Written by Auntie Matter

Saturday, 26 February 2011


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image for Victor Hugo's Notes for Hunchback of Notre Dame Discovered
Quasimodo's Pad

Copious notes belonging to famed French author Victor Hugo have been found in a derelict atelier once owned by Pablo Picasso. Pablo who was known to steal things that took his fancy to the extent that Matisse used to hide his paintings when he heard his feet on the stairs may have inadvertently picked them up during a visit to the Louvre. In any case, they throw considerable light on the origins of one of the world's most beloved books.

It seems there really was a hunchback bell-ringer employed by the cathedral of Notre Dame to operate the bells. Although he existed a long time before Hugo put pen to paper. It is also true that he abducted a gypsy dancer called Esmeralda and hid her in his quarters near the belfries. The scandal kept the whole of Paris gossiping for months as the authorities were not able to contravene church law in order to arrest them. Both were later taken into custody as Esmeralda, followed discreetly by her rescuer, made her way by night to a local tavern in order to replenish their wine stocks. They were arrested and brought before the Inquisition that was still very active in 1350; Esmeralda on a charge of being a witch and Quasimodo on a charge of kidnapping. Both charges carried the death penalty.

Hugo got hold of an old transcript of the trial and turned the story into his famous novel The Hunchback of Notre Dame. What follows is an excerpt from the actual proceedings of 1350 as it would have been read by the great French writer.

Cardinal Poirot was counsel for the prosecution and Bishop Leblanc counsel for the defence. The proceedings were presided over by Cardinal Barbique. Their sirname initial is used here to indicate who is speaking.

P: So you deny abducting this...er... girl.

B: Poirot! How many times do I have to tell you the man is deaf as post!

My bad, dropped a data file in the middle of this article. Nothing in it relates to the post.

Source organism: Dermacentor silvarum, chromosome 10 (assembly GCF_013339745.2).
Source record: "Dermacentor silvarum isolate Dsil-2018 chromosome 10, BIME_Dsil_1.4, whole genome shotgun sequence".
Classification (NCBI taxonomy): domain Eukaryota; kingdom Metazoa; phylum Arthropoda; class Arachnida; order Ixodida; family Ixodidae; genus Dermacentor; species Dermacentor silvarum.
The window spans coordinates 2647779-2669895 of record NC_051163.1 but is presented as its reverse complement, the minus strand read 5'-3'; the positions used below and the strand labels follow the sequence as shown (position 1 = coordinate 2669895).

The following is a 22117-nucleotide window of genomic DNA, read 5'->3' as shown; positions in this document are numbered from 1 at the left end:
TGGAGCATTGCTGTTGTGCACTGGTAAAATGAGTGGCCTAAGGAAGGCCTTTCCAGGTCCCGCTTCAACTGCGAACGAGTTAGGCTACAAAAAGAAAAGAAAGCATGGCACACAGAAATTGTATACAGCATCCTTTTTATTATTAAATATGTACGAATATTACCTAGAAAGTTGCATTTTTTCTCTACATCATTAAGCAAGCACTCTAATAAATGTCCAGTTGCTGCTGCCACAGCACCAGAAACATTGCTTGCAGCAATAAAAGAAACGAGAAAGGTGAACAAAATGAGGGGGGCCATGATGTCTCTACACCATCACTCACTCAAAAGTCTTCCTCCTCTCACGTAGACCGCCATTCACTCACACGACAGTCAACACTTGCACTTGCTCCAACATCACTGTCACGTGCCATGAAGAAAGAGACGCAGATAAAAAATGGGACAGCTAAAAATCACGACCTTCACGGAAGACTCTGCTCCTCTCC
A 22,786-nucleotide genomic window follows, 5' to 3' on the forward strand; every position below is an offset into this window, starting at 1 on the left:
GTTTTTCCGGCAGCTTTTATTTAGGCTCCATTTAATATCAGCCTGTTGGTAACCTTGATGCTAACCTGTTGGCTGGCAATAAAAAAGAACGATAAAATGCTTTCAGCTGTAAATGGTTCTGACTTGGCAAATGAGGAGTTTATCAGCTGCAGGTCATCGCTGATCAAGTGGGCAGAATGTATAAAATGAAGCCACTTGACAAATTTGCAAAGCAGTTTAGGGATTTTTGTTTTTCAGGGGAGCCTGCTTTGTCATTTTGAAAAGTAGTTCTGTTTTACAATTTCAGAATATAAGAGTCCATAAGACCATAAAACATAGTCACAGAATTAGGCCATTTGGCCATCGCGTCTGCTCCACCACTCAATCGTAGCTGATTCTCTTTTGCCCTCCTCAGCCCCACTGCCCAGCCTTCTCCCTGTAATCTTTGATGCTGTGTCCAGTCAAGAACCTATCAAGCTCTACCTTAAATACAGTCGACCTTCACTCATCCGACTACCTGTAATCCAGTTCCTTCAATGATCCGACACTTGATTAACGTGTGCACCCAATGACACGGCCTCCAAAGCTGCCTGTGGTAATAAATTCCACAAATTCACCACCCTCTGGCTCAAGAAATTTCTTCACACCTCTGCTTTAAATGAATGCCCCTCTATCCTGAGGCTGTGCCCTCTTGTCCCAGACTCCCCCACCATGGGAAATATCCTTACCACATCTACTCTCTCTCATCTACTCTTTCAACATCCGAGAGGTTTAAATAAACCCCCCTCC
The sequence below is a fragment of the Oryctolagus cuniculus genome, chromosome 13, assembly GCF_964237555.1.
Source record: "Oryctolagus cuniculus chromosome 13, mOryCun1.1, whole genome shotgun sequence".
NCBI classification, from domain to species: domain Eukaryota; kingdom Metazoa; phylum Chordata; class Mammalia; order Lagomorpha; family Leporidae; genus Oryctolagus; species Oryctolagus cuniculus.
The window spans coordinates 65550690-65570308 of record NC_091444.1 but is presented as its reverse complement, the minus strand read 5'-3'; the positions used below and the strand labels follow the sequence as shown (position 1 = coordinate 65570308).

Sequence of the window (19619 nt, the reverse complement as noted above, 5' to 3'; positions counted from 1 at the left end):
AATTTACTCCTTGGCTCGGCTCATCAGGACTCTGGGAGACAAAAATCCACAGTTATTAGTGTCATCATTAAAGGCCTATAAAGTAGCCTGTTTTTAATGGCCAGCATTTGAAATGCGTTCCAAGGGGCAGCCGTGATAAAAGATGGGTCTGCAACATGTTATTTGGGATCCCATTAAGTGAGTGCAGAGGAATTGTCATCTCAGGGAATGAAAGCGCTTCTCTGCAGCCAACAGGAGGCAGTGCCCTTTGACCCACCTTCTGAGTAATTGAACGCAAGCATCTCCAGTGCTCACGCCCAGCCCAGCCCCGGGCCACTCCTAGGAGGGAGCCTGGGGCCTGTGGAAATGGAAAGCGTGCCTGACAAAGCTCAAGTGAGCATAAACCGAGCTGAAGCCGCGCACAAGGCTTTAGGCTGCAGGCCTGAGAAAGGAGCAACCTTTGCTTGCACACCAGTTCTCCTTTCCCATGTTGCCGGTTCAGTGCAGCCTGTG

P (shouting). You are a disgrace to the whole of Paris Monsieur. The verb humper (meaning "to hump") has passed into our noble language. Obscene is hardly the word. Did you have sex with this harlot Esmeralda?

Q: I did not have sexual relations with that woman.

P: It is rumoured that every time you had sex with her you flung yourself on the bells and went mad waking up the entire city three or four times a night. You deny this?

Q: I did not have sexual relations with that woman.

L: I object!

Q: Don't call me an object.

L: May I explain to the court that it is quite unthinkable that this humble servant of God could have had intimate relations with this beautiful woman when I myself have not been laid in over a decade. Please Monsieurs, let us allow logic to prevail here.

P: Unless Sir she is a witch and it will be my great pleasure to prove to you that she is. Unthinkable is not the word I would use. It is unpardonable M'Lud that this hunchback, whose physical repulsiveness is the equal of his master Beelzebub's could have had sex with this beautiful wench under the sacred vaults of our most revered and profitable cathedral. I submit that the only adequate penalty be death.

B: I have a hunch you could be right Poirot, but we must proceed. Esmeralda, please take the stand.... very slowly.

P: Esmeralda, how long have you been a gypsy?

E: Seence I wuz born Monsieur.

P: Have you ever practised necromancy?

E: No monsieur, but I can darn socks. Monsieur Quasimodo goes through a lot of socks. Would you pleeze speak up... as I cannot eer too well?

P: Did you bewitch this beast?

E: No monsieur. He does not require bewitching.

P: There you have it M'Lud. A confession!

E: I did not meeen. I meen... Monsieur Quasimodo make love to eeez bells.

P: You... that is worse. You are saying our evensong hymns that summon us to worship are... are...driven by...manic lust? Ye Gads! I call for the execution of both these miscreants M'Lud.

L: I object!

Q: I am not an object! I am a human being. What did she say about my balls?

B: I hereby sentence Monsieur Quasimodo to be flogged in the public square.

P: Why flogged? Why not burn him at the stake?

B: For two reasons Poirot. We cannot execute without a confession. It says it right here on the form. Also, I haven't seen a hump flogged before. It'll be a first.

Q: I did not have sexual relations with that woman. The bells! The bells!

B: Take him away! You Esmeralda, come with me.

L: Gentlemen! This is setting a bad precedent. No hunchback in Paris will henceforth be safe! It is not logical to....

B: Logic be damned! Esmeralda... to my chambers!

The story above is a satire or parody. It is entirely fictitious.

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